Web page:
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You're Here Now - The Power of Mantra

It is powerful, efficacious and deserving of respect. A mantra is like meeting the Buddha or Bodhisattva himself

- Dzigar Kongtrul Rinpoche

A mantra is something that we say to ourselves on a regular basis.

The regular repetition of a message to the Self is known as affirmation.

Back in November 2020 we showed you how to reframe core beliefs through affirmation:

Affirmation is one way of driving a message into the subconscious thereby creating belief.

We speak to the Self all the time. When our messages to self are unconscious, often the things that we say are negative, for example: I’m so stupid, I’m so tired, I never learn, nothing ever works for me.

When we choose to word our mantras consciously, and to affirm them regularly, we can positively change our beliefs and mindset, thereby improving our body chemistry and sense of wellbeing.

Ask yourself the following question:

“What do I say to myself every day?”

Now ask yourself

“What is it that I need to hear every day?”

Here is where you choose to word your new mantra carefully.

Ask yourself exactly what it is that you want to achieve.

Keep your mantra simple with one single purpose – you can design more than one mantra.

Make time to regularly repeat your mantra to yourself. Speaking into a mirror is a fascinating way of doing this because of the resistance and discomfort that speaking positively directly to the Self brings up for us.

In the recent Netflix film ‘Don’t Look Up’ one of the characters is shown using affirmation to calm his symptoms of anxiety as he is about to announce something catastrophic to the masses. The short and succinct nature of his affirmation suggests to the viewer that this mantra has been well thought out and is one of his strategies for inducing calm. It appears to be a mantra for bringing about a state of mindfulness or presence for him and as such it is perfect.

We have spoken about the benefits of mindfulness or presence in many of our articles:

When we maintain a mindful state, we are concerned with only that which is in front of us. When we are consumed with the past, we must rely on memory and when we focus on future events, we must use imagination. Both are a product of thinking, and both can be distorted in a negative way to suit the old, outmoded strategies for keeping us safe that stop us from moving forward and that we are moving away from.

In ’Don’t Look Up,’ Dr Randal Mindy’s regularly repeated mantra is

‘You’re here now’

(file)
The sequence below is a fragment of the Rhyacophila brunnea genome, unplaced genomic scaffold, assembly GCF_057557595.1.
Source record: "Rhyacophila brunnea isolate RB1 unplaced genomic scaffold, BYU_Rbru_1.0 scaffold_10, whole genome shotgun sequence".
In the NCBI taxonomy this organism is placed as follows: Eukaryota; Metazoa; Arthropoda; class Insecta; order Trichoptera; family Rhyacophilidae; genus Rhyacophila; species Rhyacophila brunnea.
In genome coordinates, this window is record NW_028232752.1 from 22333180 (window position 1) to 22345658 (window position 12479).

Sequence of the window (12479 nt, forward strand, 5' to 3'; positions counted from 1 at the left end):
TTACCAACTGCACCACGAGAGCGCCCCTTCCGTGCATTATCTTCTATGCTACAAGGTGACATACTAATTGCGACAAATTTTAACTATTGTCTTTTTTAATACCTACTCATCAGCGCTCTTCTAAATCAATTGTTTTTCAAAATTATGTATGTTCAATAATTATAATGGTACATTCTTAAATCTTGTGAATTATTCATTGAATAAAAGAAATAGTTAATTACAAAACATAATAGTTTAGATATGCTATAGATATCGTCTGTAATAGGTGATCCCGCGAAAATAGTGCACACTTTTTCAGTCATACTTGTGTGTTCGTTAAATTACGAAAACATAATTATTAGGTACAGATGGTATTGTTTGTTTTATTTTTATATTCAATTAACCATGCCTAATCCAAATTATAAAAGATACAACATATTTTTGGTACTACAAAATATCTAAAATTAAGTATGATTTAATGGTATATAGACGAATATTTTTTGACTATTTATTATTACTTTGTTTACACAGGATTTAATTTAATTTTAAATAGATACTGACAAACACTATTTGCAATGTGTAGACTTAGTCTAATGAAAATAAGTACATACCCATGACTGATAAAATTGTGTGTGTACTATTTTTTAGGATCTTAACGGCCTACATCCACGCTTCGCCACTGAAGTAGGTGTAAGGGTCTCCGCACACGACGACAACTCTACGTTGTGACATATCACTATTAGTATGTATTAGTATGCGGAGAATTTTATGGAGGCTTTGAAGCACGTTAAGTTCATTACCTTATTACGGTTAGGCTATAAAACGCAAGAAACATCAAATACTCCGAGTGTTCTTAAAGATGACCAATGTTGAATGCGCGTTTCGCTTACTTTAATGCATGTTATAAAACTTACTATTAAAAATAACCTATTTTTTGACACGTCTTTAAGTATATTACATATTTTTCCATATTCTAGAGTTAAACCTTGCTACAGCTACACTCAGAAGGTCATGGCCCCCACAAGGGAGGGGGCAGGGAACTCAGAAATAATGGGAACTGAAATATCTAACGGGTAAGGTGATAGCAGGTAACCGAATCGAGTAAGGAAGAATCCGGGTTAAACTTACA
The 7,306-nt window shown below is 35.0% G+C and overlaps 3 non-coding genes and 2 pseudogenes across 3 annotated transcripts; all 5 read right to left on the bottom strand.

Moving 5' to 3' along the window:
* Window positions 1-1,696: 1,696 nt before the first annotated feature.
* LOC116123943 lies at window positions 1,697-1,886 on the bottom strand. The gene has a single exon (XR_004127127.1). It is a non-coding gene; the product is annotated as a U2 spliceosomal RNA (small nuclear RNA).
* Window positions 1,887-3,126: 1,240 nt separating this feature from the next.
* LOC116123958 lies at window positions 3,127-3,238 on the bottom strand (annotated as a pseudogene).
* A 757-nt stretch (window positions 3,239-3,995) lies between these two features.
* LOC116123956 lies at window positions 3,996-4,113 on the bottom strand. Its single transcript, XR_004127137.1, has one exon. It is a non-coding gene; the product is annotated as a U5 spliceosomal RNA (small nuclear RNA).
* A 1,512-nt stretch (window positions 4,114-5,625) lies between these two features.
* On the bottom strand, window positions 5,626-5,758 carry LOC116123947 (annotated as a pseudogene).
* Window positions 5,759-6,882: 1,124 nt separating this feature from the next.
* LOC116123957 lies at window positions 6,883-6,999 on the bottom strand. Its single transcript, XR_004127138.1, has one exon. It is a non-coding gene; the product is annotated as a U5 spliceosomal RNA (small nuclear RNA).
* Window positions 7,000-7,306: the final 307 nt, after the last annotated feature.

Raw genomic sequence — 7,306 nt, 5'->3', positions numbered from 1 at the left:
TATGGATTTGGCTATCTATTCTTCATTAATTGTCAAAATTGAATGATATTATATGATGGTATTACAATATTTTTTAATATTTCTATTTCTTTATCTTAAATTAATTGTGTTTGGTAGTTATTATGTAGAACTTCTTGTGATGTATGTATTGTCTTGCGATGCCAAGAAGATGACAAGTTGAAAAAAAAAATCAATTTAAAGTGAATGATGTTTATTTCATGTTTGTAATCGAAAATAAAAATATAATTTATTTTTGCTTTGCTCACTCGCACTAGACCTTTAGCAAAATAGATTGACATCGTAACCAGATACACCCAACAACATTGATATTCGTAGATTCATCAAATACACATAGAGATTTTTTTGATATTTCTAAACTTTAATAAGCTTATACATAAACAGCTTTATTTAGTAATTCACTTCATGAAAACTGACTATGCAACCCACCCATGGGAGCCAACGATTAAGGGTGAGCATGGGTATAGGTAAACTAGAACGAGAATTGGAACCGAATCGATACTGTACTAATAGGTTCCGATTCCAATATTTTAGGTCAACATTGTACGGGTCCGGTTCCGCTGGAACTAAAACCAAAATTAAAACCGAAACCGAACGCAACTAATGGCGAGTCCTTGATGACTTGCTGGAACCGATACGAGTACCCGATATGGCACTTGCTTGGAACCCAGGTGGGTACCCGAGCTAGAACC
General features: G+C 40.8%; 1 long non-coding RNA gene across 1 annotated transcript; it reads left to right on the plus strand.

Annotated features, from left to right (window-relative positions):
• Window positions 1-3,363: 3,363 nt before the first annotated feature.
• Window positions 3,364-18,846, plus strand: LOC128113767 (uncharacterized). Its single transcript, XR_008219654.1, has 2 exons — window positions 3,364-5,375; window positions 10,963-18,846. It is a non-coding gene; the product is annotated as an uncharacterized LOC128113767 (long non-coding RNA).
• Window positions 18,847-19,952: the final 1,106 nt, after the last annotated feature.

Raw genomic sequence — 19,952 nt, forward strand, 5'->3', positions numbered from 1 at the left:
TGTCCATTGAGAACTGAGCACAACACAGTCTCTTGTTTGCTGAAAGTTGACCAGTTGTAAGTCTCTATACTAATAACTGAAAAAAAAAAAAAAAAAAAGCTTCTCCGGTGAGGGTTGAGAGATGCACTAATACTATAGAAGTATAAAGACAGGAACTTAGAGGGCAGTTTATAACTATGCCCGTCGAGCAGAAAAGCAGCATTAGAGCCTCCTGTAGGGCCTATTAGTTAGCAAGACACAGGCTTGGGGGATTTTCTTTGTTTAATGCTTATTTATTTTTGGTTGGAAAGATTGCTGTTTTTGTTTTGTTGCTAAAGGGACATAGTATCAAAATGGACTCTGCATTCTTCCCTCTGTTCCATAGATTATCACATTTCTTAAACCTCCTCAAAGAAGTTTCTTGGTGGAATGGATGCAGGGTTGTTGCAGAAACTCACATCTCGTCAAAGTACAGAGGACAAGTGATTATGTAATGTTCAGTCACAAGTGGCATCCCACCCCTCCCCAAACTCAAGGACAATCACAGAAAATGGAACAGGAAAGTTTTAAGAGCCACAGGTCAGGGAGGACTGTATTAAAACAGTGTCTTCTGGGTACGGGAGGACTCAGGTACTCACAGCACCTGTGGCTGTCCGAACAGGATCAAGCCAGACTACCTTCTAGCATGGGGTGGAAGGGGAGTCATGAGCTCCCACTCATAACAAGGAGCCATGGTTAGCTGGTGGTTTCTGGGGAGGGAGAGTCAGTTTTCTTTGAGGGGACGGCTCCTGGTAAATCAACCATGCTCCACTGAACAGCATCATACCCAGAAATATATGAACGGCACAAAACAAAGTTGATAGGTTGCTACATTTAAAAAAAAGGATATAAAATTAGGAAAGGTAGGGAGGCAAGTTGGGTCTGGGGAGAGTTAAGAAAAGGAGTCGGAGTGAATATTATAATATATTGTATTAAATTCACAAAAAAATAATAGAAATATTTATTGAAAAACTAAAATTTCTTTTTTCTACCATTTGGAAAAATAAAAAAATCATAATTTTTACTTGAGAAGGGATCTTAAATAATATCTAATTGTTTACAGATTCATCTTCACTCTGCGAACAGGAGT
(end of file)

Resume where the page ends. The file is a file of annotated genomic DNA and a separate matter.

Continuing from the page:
In this simply worded affirmation, the subject is ‘you'.

You alone are responsible for your wellbeing.

With this mantra you do not seek to focus on shaping the environment to bring comfort. The work is done inwardly and is personal to you.

The word ‘here’ relates to your immediate surroundings. The four walls, ceiling, and floor. The chair you are sitting on. The building you are in. The vehicle you are travelling in perhaps. The sky and fields. The river. It suggests a need to move away from thinking and into heightened awareness.

The word ‘now’ encourages focus on the present moment – whatever that is. The present moment is all that we have. It is the one thing that we can be certain of, and it is the only place where we can take action to affect change. The present moment is the only place where we have actual power.

If you would like to try this mantra out for yourself, try sitting and connecting with each word in turn. Examine what each of them means for you. Where do you feel them in your body? Try to get the true sense of presence that is associated with those words. By doing this you will evoke that same response each time the mantra is affirmed. You can choose to use this one as part of your regular wellbeing ritual, in times of need or to word your very own mantra which has special meaning for you.

For more information about the benefits of using mantras and how to create them, look at our book ‘How to Rise – A Complete Resilience Manual’

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Jan 17, 2022

This is so right on point (just like the rest of your life-changing content)! For some time during my early morning walk, I've been citing the following mantra, "I am the maestro of my life", along with other mantras, which collectively positions me for a powerful, successful rest of the day. Resilient Practice blesses my heart!

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